COLLEGE WOMEN’S TENNIS: Bundrick wins in doubles First-year players Erica Bundrick of Mattituck and Alexandra Sulkin recorded the largest margin of victory among the Saint Michael’s College (Vt.) doubles pairings, notching an 8-2 win from the third position in a 9-0 blanking of New Haven in the final Northeast-10 Conference match of the season on Saturday.

COLLEGE WOMEN’S SAILING: Orient sailor on winning team The William Smith varsity eight started the season with a convincing first-place finish at the HWS Challenge on the Canal, and the Herons were tabbed the Liberty League Boat of the Week for their efforts. Among the crew was Libby Hughes, a junior from Orient. The Herons finished in 17 minutes 7 seconds for a 23-second victory over Canisius College and a 24-second margin over Ithaca College.

10/01/12 2:26pm
10/01/2012 2:26 PM
Stony Brook University, Southampton Hospital, East End Health Alliance

TIM GANNON PHOTO | The entrance of the former LIU campus in Southampton.

The former campus of Southampton College could become the new home of Southampton Hospital under an agreement being negotiated between Stony Brook University, which owns the campus, and Southampton Hospital, officials announced Monday.

Representatives with Stony Brook, which is part of the State University of New York (SUNY) system and Southampton Hospital, which is privately run, have signed a non-binding letter of intent in which Southampton Hospital “would join the Stony Brook Medicine healthcare system, as the two hospitals work more closely to improve healthcare quality,” officials said.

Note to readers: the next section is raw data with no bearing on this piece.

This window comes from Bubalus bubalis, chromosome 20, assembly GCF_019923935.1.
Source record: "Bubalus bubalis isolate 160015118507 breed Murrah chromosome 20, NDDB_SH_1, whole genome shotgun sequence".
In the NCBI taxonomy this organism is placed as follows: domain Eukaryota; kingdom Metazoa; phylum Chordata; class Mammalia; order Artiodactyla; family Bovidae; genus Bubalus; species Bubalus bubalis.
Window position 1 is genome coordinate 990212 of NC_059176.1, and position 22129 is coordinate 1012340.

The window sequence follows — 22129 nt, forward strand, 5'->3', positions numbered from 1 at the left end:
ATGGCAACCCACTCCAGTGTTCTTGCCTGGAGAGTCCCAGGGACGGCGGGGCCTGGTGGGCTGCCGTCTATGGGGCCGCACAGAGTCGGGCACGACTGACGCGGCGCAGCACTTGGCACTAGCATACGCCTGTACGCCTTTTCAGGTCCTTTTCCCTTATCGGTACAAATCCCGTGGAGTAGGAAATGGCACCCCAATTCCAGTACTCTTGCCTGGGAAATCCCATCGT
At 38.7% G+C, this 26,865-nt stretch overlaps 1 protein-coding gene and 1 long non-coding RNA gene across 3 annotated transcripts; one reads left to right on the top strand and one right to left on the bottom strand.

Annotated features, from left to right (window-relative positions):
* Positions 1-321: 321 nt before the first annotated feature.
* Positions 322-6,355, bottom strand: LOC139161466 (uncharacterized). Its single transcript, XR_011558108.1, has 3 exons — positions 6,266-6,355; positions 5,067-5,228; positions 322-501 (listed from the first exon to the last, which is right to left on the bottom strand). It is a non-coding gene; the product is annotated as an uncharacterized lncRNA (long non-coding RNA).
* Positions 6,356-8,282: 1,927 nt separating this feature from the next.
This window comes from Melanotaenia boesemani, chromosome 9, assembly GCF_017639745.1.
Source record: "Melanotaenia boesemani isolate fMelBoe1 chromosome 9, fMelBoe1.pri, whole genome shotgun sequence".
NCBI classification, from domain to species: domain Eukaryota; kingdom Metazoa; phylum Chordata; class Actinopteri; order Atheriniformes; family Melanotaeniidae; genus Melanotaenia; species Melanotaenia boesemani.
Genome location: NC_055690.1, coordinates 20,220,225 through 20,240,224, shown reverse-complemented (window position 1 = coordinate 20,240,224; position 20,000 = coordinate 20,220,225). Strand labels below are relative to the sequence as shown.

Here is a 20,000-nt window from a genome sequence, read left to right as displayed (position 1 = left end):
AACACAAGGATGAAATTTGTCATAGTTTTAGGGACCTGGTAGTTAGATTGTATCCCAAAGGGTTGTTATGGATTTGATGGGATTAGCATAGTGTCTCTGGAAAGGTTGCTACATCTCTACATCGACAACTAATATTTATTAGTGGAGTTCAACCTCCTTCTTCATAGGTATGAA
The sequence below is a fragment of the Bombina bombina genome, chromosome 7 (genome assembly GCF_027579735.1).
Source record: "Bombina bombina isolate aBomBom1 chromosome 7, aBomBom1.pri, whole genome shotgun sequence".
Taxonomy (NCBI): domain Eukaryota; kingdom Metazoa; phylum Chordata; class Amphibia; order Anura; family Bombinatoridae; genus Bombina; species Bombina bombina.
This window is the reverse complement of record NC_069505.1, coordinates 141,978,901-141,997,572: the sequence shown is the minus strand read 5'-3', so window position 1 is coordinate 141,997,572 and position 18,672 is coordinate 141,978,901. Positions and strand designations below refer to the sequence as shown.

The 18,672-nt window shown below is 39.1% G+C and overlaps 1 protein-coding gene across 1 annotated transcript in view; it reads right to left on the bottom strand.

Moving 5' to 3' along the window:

Stony Brook Medicine is the healthcare system that runs Stony Brook University Hospital.

Under the proposal, Southampton Hospital would provide care under Stony Brook University Hospital’s state operating license, officials said.

Read more about the hospital plans

09/25/12 4:20pm
09/25/2012 4:20 PM

KATHARINE SCHROEDER PHOTO | A man was airlifted to Stony Brook after he was struck crossing Main Road in Southold Tuesday morning.

A 72-year-old Southold man was struck by a car while crossing the street at the intersection of Main Road and Youngs Avenue shortly after 9 a.m. Tuesday, Southold Town police said.

George Hoffner was crossing near the IGA when he was hit by a vehicle that had been traveling south on Youngs and was turning left to head east on Main Road.

First responders transported Mr. Hoffner to a field at the corner of Youngs Avenue and Route 48, where he was transported via Medivac helicopter to Stony Brook University Medical Center for what police deemed, non-life threatening injuries.